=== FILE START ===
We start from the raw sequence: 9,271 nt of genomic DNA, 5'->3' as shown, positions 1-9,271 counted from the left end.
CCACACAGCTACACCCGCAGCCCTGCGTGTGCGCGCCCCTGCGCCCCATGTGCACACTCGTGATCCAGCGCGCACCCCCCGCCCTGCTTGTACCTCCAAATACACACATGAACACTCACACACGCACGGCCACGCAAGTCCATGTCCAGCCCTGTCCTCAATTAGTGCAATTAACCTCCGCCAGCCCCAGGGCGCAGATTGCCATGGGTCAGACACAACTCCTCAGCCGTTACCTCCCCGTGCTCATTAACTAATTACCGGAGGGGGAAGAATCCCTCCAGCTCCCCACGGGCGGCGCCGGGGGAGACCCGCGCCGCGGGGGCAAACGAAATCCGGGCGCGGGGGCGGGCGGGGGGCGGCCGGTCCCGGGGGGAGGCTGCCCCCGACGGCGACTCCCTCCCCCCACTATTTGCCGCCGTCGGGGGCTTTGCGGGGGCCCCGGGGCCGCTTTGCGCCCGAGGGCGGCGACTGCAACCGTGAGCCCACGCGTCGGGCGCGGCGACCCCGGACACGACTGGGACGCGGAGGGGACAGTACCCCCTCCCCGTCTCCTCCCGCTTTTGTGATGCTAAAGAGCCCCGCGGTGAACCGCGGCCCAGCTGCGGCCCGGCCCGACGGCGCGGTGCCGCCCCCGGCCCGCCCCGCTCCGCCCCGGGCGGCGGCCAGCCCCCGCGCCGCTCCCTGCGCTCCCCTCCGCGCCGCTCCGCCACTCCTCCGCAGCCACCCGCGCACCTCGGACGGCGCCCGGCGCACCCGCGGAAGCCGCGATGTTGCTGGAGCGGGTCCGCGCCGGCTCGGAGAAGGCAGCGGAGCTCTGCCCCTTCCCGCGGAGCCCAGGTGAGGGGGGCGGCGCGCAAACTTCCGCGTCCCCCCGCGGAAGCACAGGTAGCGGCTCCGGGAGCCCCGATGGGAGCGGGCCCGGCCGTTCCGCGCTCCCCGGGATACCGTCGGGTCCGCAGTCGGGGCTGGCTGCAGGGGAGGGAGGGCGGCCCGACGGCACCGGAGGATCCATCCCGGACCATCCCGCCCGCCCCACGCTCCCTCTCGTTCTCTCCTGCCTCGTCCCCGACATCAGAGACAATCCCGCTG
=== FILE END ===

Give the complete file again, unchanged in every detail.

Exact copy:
We start from the raw sequence: 9,271 nt of genomic DNA, 5'->3' as shown, positions 1-9,271 counted from the left end.
CCACACAGCTACACCCGCAGCCCTGCGTGTGCGCGCCCCTGCGCCCCATGTGCACACTCGTGATCCAGCGCGCACCCCCCGCCCTGCTTGTACCTCCAAATACACACATGAACACTCACACACGCACGGCCACGCAAGTCCATGTCCAGCCCTGTCCTCAATTAGTGCAATTAACCTCCGCCAGCCCCAGGGCGCAGATTGCCATGGGTCAGACACAACTCCTCAGCCGTTACCTCCCCGTGCTCATTAACTAATTACCGGAGGGGGAAGAATCCCTCCAGCTCCCCACGGGCGGCGCCGGGGGAGACCCGCGCCGCGGGGGCAAACGAAATCCGGGCGCGGGGGCGGGCGGGGGGCGGCCGGTCCCGGGGGGAGGCTGCCCCCGACGGCGACTCCCTCCCCCCACTATTTGCCGCCGTCGGGGGCTTTGCGGGGGCCCCGGGGCCGCTTTGCGCCCGAGGGCGGCGACTGCAACCGTGAGCCCACGCGTCGGGCGCGGCGACCCCGGACACGACTGGGACGCGGAGGGGACAGTACCCCCTCCCCGTCTCCTCCCGCTTTTGTGATGCTAAAGAGCCCCGCGGTGAACCGCGGCCCAGCTGCGGCCCGGCCCGACGGCGCGGTGCCGCCCCCGGCCCGCCCCGCTCCGCCCCGGGCGGCGGCCAGCCCCCGCGCCGCTCCCTGCGCTCCCCTCCGCGCCGCTCCGCCACTCCTCCGCAGCCACCCGCGCACCTCGGACGGCGCCCGGCGCACCCGCGGAAGCCGCGATGTTGCTGGAGCGGGTCCGCGCCGGCTCGGAGAAGGCAGCGGAGCTCTGCCCCTTCCCGCGGAGCCCAGGTGAGGGGGGCGGCGCGCAAACTTCCGCGTCCCCCCGCGGAAGCACAGGTAGCGGCTCCGGGAGCCCCGATGGGAGCGGGCCCGGCCGTTCCGCGCTCCCCGGGATACCGTCGGGTCCGCAGTCGGGGCTGGCTGCAGGGGAGGGAGGGCGGCCCGACGGCACCGGAGGATCCATCCCGGACCATCCCGCCCGCCCCACGCTCCCTCTCGTTCTCTCCTGCCTCGTCCCCGACATCAGAGACAATCCCGCTG